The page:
The Optoma HD142X Home Theater Projector is definitely no ‘run of the mill’ projector as you can tell from its price. However, Optoma is making its initial release quite affordable on Amazon. Based on the response received from the HD142X and HD141X’s predecessor, the HD131Xe, they’ve been able to serve a significant market very well, despite the fact that they’re only now providing a full 3,000 ANSI lumens of brightness. The addition of full HD 1080p really bring them up a step from their competitors, and you’ll still be able to take advantage of Optoma’s dedication to relevant accessories and sound devices.
Overall, it’s packed with some pretty impressive features and is available for a bargain of a price, considering what it’s capable of. While you may not consider it a necessity for your home theater system, it’s capable of a wealth of high-end technology that’ll likely outperform most other models for the price.
14 thoughts on “Optoma HD142X 1080p 3D DLP Projector Review”
Great website, thanks for share your knowledge with us. I am writing from Brazil, and inttend to bring in my next trip to USA. To use it as a home cinema which Optoma projector do you recomend: HD 27 or hd 142x? Thank you in advance
Hello Denis! Thanks for the kind words, we try to make NerdTechy a helpful and resourceful website – glad we could help!
Between the HD27 and the HD142X, we’d recommend going with the HD142X. It’s a slightly better upgrade with more brightness and a slightly better screen size range.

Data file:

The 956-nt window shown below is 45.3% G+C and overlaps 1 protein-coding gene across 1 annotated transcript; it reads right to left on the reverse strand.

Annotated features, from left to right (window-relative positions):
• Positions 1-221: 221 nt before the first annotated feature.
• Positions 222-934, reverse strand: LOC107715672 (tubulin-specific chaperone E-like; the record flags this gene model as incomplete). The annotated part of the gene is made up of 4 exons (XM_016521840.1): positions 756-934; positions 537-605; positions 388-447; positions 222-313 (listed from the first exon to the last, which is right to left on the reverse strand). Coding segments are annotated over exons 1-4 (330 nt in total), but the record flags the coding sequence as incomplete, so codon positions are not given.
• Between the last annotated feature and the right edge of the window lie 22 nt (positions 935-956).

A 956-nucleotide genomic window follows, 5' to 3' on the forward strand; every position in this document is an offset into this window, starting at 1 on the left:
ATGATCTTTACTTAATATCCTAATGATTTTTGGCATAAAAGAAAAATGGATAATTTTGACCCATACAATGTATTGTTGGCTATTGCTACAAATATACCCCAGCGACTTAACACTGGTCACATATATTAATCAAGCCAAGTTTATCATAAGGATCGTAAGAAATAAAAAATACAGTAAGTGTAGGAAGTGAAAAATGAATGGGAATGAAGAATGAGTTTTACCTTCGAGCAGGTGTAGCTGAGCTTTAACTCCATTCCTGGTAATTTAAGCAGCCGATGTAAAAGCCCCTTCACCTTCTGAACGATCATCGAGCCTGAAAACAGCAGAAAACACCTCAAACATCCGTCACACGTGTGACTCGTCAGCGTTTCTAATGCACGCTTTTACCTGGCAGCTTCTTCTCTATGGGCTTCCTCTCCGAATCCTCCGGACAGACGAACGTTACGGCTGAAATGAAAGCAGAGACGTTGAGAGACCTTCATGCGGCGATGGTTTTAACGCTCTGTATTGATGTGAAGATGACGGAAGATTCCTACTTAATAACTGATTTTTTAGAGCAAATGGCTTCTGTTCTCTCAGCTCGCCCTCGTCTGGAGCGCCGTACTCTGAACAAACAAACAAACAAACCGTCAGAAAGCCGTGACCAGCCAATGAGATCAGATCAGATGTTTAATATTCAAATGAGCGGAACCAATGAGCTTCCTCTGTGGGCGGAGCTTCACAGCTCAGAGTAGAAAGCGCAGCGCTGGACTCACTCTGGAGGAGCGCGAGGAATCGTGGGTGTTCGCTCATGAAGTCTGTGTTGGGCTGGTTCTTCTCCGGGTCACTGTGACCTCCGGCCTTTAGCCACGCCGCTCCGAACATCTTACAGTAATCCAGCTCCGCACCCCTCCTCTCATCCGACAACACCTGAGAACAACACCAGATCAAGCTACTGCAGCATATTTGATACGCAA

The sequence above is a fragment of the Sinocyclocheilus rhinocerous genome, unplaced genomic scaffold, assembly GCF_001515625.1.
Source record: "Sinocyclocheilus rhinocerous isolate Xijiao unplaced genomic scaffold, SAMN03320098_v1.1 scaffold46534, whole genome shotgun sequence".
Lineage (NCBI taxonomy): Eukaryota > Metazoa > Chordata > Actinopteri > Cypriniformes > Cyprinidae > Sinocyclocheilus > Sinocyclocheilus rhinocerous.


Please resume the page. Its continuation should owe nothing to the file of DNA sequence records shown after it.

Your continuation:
Do let us know if you need any additional help or assistance!
I am at exactly the same dilemma, but I was leaning towards the HD27.
By the specs, it seemed a little better. (I could tell by the specs why you say the 142 have a better range…).
On the PC Site it says something about wireless video connectivity on the 142. Is that built in? Does it work?
What other specs aspects should I be looking to differentiate / choose among them?
Any other make/models I should consider?
Oh, also, it is white! I am going to put it on a living room where the white case would blend better with the white ceiling.
Hello, could you please tell me which one you ended up getting? I’m looking at the same comparison and Amazon has the 142 on a lightning deal right now. Thanks!
I am Kumar from India and am getting this from USA. My room size is 13ft x 23ft and can accommodate a screen size of about 5ft x 7ft width. Can you suggest me a economical yet good sound system to be connected to this unit. I am hard core fan of Hollywood movies.
Also this is connected to a solar back up enabled inverter system for power dependence. Will you suggest to go ahead with this or shall I need to have separate UPS.
Thanks in advance.
Hello Kumar, what’s your budget for a sound system? It sounds like you’re looking for a boxed all-in-one sound system? You could always go with a simple sound bar and subwoofer combo… Ultimately, let us know your budget and what you’re willing to spend.